reprint: first assertion and first reasoned argument – no Christian imagery in Beinecke MS 408

Thank heavens for the old-timers, who will recall the frisson - and worse - which met this information when I first presented it.  Most may also know how regularly I've returned to the point, and how VERY recently others have begun announcing the same as if inspired by the paraclete.  Still, we needed this paradigm …

Snippets only

I understand that it's annoying for you if you were following the blog before many posts were made private to have emails still arriving and showing the first lines to posts you can't read in full. That's a wordpress thing; if it's something specific you want to read, you can always email me voynichimagery gmail …

Precedence

Added note - This post from 2013 is made a 'sticky' for the time being - just for the record and because this is easier than recalling an essay in press to add a footnote there.  Some of the content was superseded by subsequent research -  e.g. the date for transmission is better assigned to the mid-thirteenth to mid-fourteenth …

Some questions – part of the research plan

Here are some among the questions formulated as part of my  research plan, and which then gave structure to the work which I did on this manuscript, publishing selected items online, in blog form, between 2008-2017.   Given the extent to which the results obtained have proven so stimulating to tired imaginations, I hope the questions may prove useful to people …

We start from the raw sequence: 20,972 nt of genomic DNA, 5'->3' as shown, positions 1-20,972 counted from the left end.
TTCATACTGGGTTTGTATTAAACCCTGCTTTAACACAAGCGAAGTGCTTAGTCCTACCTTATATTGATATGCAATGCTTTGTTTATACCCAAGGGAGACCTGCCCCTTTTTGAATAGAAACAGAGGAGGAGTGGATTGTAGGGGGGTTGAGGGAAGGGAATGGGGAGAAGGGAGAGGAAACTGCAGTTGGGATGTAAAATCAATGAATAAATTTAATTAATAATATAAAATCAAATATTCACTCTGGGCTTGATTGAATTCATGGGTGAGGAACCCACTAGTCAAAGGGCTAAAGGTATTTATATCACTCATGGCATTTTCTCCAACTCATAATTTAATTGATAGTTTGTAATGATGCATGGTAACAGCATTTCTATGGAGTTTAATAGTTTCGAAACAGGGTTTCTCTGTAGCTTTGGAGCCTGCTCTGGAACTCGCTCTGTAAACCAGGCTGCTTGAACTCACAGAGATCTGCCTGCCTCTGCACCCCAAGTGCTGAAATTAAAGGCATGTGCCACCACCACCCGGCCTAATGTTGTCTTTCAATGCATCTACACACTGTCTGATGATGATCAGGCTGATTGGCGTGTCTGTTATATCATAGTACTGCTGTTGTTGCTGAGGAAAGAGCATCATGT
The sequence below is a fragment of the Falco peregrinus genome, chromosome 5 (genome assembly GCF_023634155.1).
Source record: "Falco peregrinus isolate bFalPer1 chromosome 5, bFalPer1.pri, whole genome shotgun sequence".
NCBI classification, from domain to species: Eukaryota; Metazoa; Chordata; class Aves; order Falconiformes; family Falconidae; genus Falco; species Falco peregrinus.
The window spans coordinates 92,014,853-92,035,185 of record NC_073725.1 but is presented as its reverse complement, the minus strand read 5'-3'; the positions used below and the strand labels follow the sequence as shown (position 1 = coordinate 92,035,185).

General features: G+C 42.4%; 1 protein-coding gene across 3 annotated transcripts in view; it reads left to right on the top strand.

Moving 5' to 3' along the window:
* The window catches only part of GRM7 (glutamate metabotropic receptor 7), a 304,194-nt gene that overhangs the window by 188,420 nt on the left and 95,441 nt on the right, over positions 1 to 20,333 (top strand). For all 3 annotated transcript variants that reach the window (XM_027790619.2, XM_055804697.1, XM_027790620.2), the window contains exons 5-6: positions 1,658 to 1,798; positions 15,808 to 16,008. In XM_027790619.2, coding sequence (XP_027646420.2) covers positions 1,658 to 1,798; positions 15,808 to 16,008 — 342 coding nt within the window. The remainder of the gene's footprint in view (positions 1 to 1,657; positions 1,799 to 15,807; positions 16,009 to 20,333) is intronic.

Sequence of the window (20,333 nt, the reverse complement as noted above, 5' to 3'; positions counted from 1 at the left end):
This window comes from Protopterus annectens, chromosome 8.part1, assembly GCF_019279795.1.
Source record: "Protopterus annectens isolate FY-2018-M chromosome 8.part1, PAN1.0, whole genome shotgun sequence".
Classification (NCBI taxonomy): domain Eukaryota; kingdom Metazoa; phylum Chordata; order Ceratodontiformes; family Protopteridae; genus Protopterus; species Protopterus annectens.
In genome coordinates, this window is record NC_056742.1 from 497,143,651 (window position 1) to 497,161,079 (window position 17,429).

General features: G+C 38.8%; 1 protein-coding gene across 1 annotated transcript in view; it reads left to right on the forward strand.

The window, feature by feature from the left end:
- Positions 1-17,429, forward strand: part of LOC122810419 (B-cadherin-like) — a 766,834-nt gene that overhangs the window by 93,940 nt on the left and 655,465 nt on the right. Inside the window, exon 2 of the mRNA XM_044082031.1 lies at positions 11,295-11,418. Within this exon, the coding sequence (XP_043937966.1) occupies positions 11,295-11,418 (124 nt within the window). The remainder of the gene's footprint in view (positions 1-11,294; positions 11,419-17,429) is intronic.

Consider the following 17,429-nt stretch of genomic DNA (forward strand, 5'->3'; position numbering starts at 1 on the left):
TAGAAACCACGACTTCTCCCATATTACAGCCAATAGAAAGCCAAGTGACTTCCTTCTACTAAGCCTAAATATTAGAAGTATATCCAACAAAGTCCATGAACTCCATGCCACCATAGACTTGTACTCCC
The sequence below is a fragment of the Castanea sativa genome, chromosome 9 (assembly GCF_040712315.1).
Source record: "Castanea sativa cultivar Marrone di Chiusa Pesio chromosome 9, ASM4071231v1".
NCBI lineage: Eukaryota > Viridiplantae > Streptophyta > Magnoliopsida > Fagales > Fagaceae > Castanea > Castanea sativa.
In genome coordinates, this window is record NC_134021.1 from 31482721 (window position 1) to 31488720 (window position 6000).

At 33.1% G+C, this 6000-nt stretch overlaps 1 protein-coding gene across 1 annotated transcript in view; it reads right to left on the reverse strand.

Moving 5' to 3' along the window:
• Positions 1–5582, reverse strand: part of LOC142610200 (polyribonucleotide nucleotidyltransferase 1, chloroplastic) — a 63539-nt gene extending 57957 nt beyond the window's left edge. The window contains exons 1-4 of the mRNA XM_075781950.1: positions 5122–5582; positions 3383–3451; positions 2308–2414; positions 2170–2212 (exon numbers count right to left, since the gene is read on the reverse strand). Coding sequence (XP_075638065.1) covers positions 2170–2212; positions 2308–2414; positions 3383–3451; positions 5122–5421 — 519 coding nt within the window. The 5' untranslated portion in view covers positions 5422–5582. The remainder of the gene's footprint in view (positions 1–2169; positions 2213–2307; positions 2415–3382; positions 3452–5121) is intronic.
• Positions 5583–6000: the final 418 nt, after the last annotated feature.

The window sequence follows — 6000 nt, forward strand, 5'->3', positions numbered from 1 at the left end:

Basic resources for medieval manuscript study

[addition blmmb- 5/07/2017] I like the technical stuff on Erik Kwakkel's page, called 'Medieval Books' - you might like to add it to your Reader list too. https://medievalbooks.nl/ Kwakkel's titles are usually a bit ..well... screamer-headline, but that's part of the fun.  e.g.one post about foldouts and scrolls is 'The Incredible Expandable Book'.  Damage and repairs is the subject …

Voynichese related

Derek Abbott is an electrical engineer with an interest in mysteries of various sorts, including the Voynich manuscript.  He has a Voynich research plan - proposal - at the University of Adelaide website (here); and  a pdf of the final seminar. There's a YouTube video too, though I haven't checked that. Irena Hanzíková was mentioned at ciphermysteries last …

“Something useful…”

I had hesitated to explain why I've removed from public view so many posts among those I've provided here, since their aim was to give people working on the manuscript the bare bones of my investigation as it progressed - in addition to  opinions based in earlier formal studies and  experience. For longer-term, and/or better informed readers, I expect that to quote the …

Ring of roses: Earth’s Fabric in Byzantium Pt1.